Again, with only that small bit of markup, a new attribute will be added to the Appearances tab. Typically, these fields will have their content initially set to nothing. At that point, the user can then input their Twitter username — in my case, “nettuts”. I’m the editor of Nettuts+ ( ), if you didn’t know! Implementation To grab this value, add this to your theme template:

Meta-text tags can additionally be used as booleans, for if statements. As an example, if the user enters a Twitter username, then display a Twitter div on the page; otherwise, don’t. The word “If” must be prefixed: {block:IfTwitterUsername} {/block:IfTwitterUsername}. It’s a nice trick to know!


Customization Options

<p>My Twitter username is: {text:Twitter Username}</p>

* Note that we’ll cover a full example of how to import tweets into a Tumblr project in a later chapter.

see: Chapter 5 – Customization Options/ 2_Meta_Text.mp4

Meta-Image Let’s imagine that your theme uses a large banner image for the header of the site. It would be helpful to allow the user to replace this image with anything he wishes, right? Well that’s easy. <meta name="image:Header" content=" path/to/header/image.jpg" />

This generates an upload box. The content attribute, by default, can be set to the path to the default banner image. Implementation You’ll either choose to embed the image tag into your markup, or place it as a background image with CSS. This will depend on the specific project. <div id="header"> <img src="{image:Header}" alt="My Site" /> </div>

Or… #header { background: url('{image:Header}') no-repeat; }


Customization Options

Remember: if you set the content attribute of the meta-image tag to blank, you must then be careful about assuming that an image has been set by the user. Like meta-text tags, we can also use meta-image tags as a boolean. In the case of a large banner graphic, chances are that you’ll absolutely set one by default; however, what about different circumstances, such as allowing the user to replace the <h1> text of the title with a graphic? <!DOCTYPE html> <html lang="en"> <head> <meta charset="utf-8"> <meta name="image:Logo" content="" /> <title>Example</title> </head> <body> <div id="header"> {block:IfLogoImage} <img src="{image:Logo}" alt="{Title}" /> {/block:IfLogoImage} {block:IfNotLogoImage} <h1>{Title}</h1> {/block:IfNotLogoImage} </div> </body> </html>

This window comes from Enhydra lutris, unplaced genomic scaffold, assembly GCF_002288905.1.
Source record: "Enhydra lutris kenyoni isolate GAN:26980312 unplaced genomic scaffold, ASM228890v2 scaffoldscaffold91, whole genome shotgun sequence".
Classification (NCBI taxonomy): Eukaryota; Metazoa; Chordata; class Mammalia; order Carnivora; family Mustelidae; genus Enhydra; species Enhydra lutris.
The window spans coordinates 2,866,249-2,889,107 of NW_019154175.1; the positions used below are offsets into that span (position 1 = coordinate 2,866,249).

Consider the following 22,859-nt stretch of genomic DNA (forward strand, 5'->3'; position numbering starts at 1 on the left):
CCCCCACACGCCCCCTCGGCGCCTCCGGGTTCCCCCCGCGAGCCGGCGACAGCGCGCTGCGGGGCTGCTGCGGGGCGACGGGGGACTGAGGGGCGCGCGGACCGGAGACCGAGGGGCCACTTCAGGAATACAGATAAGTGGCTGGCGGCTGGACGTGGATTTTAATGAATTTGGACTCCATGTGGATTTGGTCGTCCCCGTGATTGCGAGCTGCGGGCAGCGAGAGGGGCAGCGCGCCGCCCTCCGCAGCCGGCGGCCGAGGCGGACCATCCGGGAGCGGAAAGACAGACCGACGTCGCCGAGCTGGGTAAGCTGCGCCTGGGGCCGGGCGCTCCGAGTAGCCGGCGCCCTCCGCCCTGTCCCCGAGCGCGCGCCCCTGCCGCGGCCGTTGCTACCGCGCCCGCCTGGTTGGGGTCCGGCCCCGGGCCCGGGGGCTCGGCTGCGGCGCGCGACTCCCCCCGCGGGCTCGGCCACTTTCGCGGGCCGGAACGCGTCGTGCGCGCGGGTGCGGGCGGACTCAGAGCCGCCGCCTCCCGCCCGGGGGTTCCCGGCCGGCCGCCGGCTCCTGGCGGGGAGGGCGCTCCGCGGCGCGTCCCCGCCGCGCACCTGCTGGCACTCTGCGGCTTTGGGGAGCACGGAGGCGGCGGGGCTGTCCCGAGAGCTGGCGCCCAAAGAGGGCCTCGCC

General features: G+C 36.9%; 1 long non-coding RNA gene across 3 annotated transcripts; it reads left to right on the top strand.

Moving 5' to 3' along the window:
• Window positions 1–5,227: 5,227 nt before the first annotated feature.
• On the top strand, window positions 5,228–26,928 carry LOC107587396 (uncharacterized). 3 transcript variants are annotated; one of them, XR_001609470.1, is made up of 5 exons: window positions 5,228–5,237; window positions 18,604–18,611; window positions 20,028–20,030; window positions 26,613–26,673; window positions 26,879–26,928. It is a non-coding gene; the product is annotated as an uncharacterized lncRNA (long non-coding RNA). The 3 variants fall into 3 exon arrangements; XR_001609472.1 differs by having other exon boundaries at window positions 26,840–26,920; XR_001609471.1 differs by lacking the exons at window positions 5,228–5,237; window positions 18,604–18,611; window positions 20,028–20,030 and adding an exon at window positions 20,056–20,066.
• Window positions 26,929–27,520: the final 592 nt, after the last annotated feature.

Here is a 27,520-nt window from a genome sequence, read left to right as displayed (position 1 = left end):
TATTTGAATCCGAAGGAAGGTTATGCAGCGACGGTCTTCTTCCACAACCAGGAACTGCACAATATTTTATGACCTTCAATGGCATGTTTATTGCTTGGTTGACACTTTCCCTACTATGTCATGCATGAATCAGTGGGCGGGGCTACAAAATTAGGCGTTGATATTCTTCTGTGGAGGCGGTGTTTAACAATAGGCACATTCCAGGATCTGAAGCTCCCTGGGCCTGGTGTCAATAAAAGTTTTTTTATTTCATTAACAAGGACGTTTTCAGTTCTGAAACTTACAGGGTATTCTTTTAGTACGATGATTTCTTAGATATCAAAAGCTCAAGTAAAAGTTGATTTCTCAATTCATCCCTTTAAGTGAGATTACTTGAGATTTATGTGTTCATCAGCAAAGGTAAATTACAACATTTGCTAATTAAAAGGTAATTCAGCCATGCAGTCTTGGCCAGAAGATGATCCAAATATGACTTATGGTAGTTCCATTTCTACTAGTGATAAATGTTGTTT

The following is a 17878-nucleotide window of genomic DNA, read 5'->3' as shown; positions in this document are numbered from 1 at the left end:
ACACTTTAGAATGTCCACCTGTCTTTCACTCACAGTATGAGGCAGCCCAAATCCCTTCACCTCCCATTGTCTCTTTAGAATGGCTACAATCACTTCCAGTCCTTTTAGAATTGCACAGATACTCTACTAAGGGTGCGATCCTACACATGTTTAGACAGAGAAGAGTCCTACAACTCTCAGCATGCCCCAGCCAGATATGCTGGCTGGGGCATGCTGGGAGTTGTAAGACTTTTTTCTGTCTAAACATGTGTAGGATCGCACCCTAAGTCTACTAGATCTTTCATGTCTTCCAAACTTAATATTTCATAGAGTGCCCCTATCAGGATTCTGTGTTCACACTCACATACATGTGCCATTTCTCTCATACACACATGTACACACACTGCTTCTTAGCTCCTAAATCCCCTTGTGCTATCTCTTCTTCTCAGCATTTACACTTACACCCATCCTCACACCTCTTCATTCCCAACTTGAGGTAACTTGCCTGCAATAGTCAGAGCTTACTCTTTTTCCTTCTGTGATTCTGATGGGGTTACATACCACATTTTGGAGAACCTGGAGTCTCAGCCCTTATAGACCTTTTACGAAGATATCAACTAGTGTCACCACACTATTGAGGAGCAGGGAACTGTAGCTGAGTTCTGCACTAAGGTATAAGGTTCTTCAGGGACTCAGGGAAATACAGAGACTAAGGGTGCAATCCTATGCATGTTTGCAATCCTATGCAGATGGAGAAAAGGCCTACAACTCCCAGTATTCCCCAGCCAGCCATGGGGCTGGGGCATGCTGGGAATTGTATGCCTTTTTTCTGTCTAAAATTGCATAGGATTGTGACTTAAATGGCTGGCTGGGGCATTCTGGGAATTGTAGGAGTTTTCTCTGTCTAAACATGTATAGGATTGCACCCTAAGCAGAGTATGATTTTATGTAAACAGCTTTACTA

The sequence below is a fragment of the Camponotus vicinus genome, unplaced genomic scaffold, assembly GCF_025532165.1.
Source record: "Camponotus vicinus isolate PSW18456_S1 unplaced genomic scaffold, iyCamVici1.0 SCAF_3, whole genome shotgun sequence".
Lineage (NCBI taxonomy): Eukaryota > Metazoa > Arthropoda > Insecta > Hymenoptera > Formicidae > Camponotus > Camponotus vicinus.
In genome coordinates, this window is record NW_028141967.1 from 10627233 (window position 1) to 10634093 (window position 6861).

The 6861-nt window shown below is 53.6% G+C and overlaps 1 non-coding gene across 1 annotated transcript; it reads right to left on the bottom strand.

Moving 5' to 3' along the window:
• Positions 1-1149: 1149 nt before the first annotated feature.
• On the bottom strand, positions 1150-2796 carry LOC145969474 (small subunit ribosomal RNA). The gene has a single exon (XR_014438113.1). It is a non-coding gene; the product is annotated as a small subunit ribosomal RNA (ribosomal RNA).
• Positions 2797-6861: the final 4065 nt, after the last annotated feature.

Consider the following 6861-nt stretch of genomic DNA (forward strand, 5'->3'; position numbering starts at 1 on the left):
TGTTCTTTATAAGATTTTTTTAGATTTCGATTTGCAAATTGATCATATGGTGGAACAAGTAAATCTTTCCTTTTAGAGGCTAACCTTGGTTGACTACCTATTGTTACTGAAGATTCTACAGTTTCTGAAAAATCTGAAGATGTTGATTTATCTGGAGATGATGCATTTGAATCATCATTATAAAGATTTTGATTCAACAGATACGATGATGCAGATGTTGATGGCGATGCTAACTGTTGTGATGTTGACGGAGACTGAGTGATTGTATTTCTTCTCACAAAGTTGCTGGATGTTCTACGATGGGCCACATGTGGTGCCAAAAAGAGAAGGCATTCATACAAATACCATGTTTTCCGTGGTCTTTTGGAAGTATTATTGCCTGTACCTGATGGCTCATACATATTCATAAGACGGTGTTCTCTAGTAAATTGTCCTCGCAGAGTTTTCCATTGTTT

1. Again, we prefix our custom block with “If” to designate that this is a true or false statement. 2. We must also append the word “Image” to the block. So: {block:IfLogoImage}

To mimic the if-else effect, use “IfNot”.


Customization Options 3. Tumblr doesn’t inherently have a {block:else} block; however we can instead use “IfNot”: {block:IfNotLogoImage}.

Please remember that {block: IfLogoImage} isn’t a block that’s automatically available to you when you create a new Tumblr theme. You created it when you added the meta-image type to your <head> tag, and applied a value of “Logo”.

see: Chapter 5 – Customization Options/ 3_Meta_Image.mp4

Meta-Font Should you need to afford the user the ability to change the default fonts for the theme, Tumblr has you covered! <meta name="font:Title" content="Helvetica, Arial, sans-serif" />

This tag will render a drop down, allowing the user to specify his or her desired system font. Implementation To retrieve this value, we can add this to our CSS: h1, h2, h3 { font-family: {font:Title}; } see: Chapter 5 – Customization Options/ 4_Meta_Font.mp4


Customization Options

Meta-Boolean If I wanted to provide the user of my theme the option of removing the search bar, I could wrap the #search div with a boolean tag. Convenient! <meta name="if:Show Search Bar" content="1" />

Note that, for booleans, acceptable values for the content attribute are “0” and “1”, for false and true respectively. This then generates a checkbox field within the Appearance tab. Because we’ve set the content attribute to “1”, the default state of the checkbox is checked. Implementation As meta-boolean tags only allow for two outcomes, true or false, we need to prefix the word “If” inside of our block. {block:IfShowSearchBar} <div id="search">...</div> {/block:IfShowSearchBar}

If the field is checked, the #search div will display on the page. If unchecked, that section will be skipped entirely.

see: Chapter 5 – Customization Options/ 5_Meta_Boolean.mp4


Enabling Comments

Enabling Comments Enabling comments within Tumblr is, unfortunately, an unnecessarily tedious task. While I personally understand the reason for the Tumblr team not including it, the fact of the matter is that bloggers do want it. Without a native solution, themers must then refer to third party sources, namely Disqus, to enable commenting systems (Fig. 6-1). Disqus can actually be integrated into any blogging software, including WordPress, Moveable Type, Blogger, Fig. 6-1. Disqusâ&#x20AC;&#x2122; comenting and of course, Tumblr. The blogger system as integrated into only needs to create a free Disqus Tumblr. account (Fig. 6-2). The coder of the Tumblr theme, on the other hand, has to perform a bit of work to get things up and running. (For a crash-course on enabling